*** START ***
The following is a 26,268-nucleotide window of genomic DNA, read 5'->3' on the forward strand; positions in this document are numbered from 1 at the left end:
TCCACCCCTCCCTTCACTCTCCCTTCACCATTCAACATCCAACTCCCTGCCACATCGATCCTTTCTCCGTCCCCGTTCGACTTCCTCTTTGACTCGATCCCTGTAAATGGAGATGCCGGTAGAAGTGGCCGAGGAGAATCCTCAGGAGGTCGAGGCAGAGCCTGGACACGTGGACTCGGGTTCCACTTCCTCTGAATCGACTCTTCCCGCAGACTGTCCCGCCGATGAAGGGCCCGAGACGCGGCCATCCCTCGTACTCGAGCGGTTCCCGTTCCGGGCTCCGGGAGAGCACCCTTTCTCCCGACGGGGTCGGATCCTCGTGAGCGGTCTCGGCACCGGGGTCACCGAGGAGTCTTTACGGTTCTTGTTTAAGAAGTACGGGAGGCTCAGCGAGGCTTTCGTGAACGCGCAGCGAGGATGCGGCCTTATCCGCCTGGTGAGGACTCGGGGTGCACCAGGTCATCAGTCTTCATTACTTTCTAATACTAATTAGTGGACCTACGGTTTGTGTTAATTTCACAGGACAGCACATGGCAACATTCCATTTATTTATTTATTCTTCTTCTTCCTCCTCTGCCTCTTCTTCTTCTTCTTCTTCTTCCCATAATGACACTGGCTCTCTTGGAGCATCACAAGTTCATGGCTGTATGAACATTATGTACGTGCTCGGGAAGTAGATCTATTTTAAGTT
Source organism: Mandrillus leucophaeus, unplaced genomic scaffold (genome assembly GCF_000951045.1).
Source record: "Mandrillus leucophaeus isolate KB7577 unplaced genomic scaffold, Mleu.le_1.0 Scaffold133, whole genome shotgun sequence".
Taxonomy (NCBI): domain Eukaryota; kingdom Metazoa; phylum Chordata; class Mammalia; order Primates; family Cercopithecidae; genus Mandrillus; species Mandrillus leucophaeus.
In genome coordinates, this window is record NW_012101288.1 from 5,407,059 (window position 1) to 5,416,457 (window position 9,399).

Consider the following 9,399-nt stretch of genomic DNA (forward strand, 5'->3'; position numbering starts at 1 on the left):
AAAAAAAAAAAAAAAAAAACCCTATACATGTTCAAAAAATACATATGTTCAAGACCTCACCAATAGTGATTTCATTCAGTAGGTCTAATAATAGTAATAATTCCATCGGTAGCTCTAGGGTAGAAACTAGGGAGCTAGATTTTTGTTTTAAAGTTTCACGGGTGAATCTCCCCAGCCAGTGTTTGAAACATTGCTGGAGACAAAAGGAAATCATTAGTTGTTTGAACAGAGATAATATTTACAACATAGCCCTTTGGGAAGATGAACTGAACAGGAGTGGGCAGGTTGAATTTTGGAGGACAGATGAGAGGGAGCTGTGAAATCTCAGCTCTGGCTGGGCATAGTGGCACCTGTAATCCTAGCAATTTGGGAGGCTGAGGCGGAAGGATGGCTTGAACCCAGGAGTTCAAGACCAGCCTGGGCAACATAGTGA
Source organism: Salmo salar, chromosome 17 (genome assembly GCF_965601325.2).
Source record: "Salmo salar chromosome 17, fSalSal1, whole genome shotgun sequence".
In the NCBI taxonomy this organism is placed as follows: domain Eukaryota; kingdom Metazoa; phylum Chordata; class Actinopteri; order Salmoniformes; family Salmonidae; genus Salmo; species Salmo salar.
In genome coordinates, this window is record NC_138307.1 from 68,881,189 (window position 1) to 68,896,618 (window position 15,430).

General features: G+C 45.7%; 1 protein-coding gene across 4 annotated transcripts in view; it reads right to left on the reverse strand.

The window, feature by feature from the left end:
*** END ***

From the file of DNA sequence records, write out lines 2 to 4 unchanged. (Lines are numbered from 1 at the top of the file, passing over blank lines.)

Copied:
TCCACCCCTCCCTTCACTCTCCCTTCACCATTCAACATCCAACTCCCTGCCACATCGATCCTTTCTCCGTCCCCGTTCGACTTCCTCTTTGACTCGATCCCTGTAAATGGAGATGCCGGTAGAAGTGGCCGAGGAGAATCCTCAGGAGGTCGAGGCAGAGCCTGGACACGTGGACTCGGGTTCCACTTCCTCTGAATCGACTCTTCCCGCAGACTGTCCCGCCGATGAAGGGCCCGAGACGCGGCCATCCCTCGTACTCGAGCGGTTCCCGTTCCGGGCTCCGGGAGAGCACCCTTTCTCCCGACGGGGTCGGATCCTCGTGAGCGGTCTCGGCACCGGGGTCACCGAGGAGTCTTTACGGTTCTTGTTTAAGAAGTACGGGAGGCTCAGCGAGGCTTTCGTGAACGCGCAGCGAGGATGCGGCCTTATCCGCCTGGTGAGGACTCGGGGTGCACCAGGTCATCAGTCTTCATTACTTTCTAATACTAATTAGTGGACCTACGGTTTGTGTTAATTTCACAGGACAGCACATGGCAACATTCCATTTATTTATTTATTCTTCTTCTTCCTCCTCTGCCTCTTCTTCTTCTTCTTCTTCTTCCCATAATGACACTGGCTCTCTTGGAGCATCACAAGTTCATGGCTGTATGAACATTATGTACGTGCTCGGGAAGTAGATCTATTTTAAGTT
Source organism: Mandrillus leucophaeus, unplaced genomic scaffold (genome assembly GCF_000951045.1).
Source record: "Mandrillus leucophaeus isolate KB7577 unplaced genomic scaffold, Mleu.le_1.0 Scaffold133, whole genome shotgun sequence".